United Kingdom: growth stagnant, employment up?
Economic Quarterly Report
UK’s recovery is still very sluggish while the labour market is going from strength to strength. The economic outlook is unlikely to improve materially unless the pace of fiscal consolidation is slowed.
UK’s productivity puzzle: Stagnating economy and rising employment
UK’s GDP contracted by 0.3% q-o-q in 12Q4. Admittedly, the drop in GDP primarily reflected the unwinding of the boost from the Olympic games in 12Q3. Extended maintenance of the UK’s biggest North Sea oil field also contributed to the weakness of industrial production. But the big picture is still that the UK economy is hardly going anywhere. The fact that GDP stagnated throughout 2012 and is still 3.3% below its pre-crisis peak underlines that the pace of the recovery is very disappointing, especially when compared to past recessions (figure 1). As opposed to the sluggish GDP growth, the UK’s labour market is going from strength to strength (figure 2). Employment rose by 154,000 in the three months to December. Note that the number in full-time employment rose by a bigger 197,000 – the strongest quarterly increase since at least 1992.
Thus, either labour productivity has fallen to its H1 2005 level or UK’s GDP is being significantly underestimated by the statistical agency. Although we believe UK’s GDP can be revised somewhat higher in the future, we doubt it can completely close the productivity shortfall. On current estimates, private sector output per hour is around 15% lower than it would have been had it continued to grow at its pre-2008/09 recession average rate. According to the Bank of England (BoE), the productivity puzzle may be a direct consequence of the sustained weakness in demand (e.g. if firms hoard labour in anticipation of ‘better’ economic times). If true, productivity should rebound as demand strengthens. The BoE admits that the outlook is less rosy if factors associated with the financial crisis (i.e. tighter credit conditions and elevated uncertainty) have reduced growth in underlying productivity. If so, we can expect supply constraints to keep productivity low for a protracted period. Incoming data will hopefully give us a better idea as for what best explains UK’s productivity puzzle.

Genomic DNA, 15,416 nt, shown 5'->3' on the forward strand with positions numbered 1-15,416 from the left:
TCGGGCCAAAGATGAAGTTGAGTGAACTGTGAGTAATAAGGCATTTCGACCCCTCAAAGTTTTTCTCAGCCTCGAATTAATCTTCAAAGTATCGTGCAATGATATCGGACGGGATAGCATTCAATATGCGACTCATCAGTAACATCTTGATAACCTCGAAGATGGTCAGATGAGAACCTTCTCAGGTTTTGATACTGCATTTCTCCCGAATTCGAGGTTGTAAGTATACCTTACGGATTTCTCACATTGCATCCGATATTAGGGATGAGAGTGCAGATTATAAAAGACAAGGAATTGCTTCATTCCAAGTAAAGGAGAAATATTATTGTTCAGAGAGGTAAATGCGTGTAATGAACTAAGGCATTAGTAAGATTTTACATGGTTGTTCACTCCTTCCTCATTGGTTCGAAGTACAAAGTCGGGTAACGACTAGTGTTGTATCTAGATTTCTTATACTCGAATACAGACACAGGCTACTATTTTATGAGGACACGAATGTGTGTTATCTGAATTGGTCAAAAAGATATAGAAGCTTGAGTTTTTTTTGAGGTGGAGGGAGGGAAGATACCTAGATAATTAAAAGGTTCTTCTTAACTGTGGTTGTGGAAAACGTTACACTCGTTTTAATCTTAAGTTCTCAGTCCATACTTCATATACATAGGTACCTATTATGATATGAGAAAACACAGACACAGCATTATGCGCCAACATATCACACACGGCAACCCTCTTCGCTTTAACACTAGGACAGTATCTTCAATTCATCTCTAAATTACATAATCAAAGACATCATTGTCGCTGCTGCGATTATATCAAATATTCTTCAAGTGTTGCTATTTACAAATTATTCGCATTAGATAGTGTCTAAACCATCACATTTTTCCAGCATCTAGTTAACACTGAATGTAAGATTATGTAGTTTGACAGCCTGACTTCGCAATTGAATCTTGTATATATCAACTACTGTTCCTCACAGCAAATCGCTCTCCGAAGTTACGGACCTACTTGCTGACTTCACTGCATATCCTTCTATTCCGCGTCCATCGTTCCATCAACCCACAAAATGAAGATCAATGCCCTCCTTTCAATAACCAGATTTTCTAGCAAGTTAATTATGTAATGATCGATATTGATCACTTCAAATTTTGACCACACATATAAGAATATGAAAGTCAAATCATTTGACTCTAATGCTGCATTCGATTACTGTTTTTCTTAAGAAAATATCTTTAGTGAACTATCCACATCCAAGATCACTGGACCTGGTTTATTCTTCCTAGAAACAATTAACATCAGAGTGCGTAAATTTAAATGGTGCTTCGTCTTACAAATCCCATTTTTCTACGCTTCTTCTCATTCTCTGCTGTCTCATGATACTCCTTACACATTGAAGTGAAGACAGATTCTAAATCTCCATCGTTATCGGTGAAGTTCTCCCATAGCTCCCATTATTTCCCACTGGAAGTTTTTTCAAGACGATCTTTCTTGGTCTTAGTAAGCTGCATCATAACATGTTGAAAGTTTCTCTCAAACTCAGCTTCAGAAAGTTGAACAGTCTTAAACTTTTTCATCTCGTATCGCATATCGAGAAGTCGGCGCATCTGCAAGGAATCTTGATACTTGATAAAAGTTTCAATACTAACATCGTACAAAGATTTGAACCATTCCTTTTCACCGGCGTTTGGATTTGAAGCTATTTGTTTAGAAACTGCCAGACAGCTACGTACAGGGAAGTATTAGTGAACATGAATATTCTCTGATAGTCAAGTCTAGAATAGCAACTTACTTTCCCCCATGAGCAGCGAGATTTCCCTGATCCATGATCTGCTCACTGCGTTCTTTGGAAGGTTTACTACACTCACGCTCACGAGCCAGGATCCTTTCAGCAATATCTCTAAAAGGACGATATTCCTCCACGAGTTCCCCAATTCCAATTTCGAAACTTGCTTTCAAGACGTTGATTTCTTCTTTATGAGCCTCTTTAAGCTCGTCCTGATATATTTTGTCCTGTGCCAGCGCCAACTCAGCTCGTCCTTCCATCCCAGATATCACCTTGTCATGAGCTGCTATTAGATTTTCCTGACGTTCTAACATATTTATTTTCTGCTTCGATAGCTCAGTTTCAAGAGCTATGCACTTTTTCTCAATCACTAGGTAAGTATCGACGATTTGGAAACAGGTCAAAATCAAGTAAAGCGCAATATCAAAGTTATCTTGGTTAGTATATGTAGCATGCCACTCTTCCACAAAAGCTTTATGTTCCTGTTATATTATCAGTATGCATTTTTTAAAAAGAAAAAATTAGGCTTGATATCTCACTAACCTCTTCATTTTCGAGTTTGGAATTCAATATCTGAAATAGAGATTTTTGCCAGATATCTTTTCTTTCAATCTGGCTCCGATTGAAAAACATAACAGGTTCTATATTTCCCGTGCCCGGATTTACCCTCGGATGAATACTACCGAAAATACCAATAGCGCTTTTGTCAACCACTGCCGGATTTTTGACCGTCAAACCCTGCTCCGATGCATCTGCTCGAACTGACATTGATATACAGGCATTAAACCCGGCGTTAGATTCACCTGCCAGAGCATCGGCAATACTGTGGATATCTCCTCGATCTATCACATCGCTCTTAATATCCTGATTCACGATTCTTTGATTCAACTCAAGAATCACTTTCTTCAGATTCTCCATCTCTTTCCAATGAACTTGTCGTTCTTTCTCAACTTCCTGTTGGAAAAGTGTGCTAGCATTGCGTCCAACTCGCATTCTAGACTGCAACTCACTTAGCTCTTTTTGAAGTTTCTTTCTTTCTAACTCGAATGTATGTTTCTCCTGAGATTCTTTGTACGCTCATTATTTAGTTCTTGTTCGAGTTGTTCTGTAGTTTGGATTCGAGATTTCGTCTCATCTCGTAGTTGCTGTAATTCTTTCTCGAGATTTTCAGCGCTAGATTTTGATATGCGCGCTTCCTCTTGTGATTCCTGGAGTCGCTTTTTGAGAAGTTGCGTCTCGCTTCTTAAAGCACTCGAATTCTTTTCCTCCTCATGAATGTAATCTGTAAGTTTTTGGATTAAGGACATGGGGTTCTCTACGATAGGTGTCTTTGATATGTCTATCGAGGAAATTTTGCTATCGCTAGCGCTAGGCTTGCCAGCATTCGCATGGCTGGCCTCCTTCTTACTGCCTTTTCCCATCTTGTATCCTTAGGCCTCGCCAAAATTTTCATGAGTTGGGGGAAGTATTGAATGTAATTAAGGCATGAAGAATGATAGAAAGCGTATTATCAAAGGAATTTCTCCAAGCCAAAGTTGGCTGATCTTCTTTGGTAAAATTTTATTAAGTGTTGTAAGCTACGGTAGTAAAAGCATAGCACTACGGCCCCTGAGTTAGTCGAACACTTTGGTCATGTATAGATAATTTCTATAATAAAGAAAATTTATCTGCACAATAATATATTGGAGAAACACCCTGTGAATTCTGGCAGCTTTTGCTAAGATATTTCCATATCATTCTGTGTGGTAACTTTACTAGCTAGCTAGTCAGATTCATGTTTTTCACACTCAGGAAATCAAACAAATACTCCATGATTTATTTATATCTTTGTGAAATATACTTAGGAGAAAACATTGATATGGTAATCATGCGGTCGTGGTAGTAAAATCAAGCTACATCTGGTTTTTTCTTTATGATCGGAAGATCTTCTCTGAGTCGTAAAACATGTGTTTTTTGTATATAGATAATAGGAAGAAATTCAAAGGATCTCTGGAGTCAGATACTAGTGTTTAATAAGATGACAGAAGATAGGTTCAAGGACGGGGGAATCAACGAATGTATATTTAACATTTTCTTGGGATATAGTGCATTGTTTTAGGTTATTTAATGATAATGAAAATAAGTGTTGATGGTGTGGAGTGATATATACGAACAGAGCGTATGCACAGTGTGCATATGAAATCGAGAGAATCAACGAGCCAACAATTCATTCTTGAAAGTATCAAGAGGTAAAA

CPI inflation held steady for the fourth consecutive month at 2.7% y-o-y in January due to the rise in administered and regulated prices (figure 3). Into early 2013, hikes in household energy bills and the depreciation of the pound will further push inflation upwards. Needless to say that this is an unwelcome development for UK households, as real wages will continue to remain under pressure.
Will growth pick up in 2013?
UK’s economic activity will probably pick up somewhat in the coming quarters. Most importantly, the 12Q4 Credit Conditions Survey provided additional evidence that the positive impact of the recent credit easing measure (the Funding for Lending Scheme) is building. Of course, the private sector may not increase its demand for credit while being busy repairing balance sheets. However, we cannot expect the UK economy to reach ‘escape velocity’ amid severe economic headwinds. Recall, just over a third of the government’s planned austerity measures has taken place so far. As for monetary policy, the arrival of Mark Carney is not going to be a game-changer. Given the risks of permanently destabilising inflation expectations and the Bank’s increasingly flexible approach to inflation targeting, Mr. Carney is unlikely to opt for a nominal GDP level target (see our Special Report 13/04). Pushing for more quantitative easing or providing forward guidance on the stance of monetary policy cannot do the trick, in our view. The onus is, therefore, on the fiscal authorities to support the recovery by slowing down the pace of austerity. Sadly, the fact that Moody’s stripped the country of its prized AAA rating has not given the government a reason to ease its foot off the brake pedal. Note that the sluggish growth, and not the lack of willingness to push for austerity, was the main driver for the rating downgrade (see our Macro Comment 13/05).
This is a translation of a part of the Dutch version of the Economic Quarterly.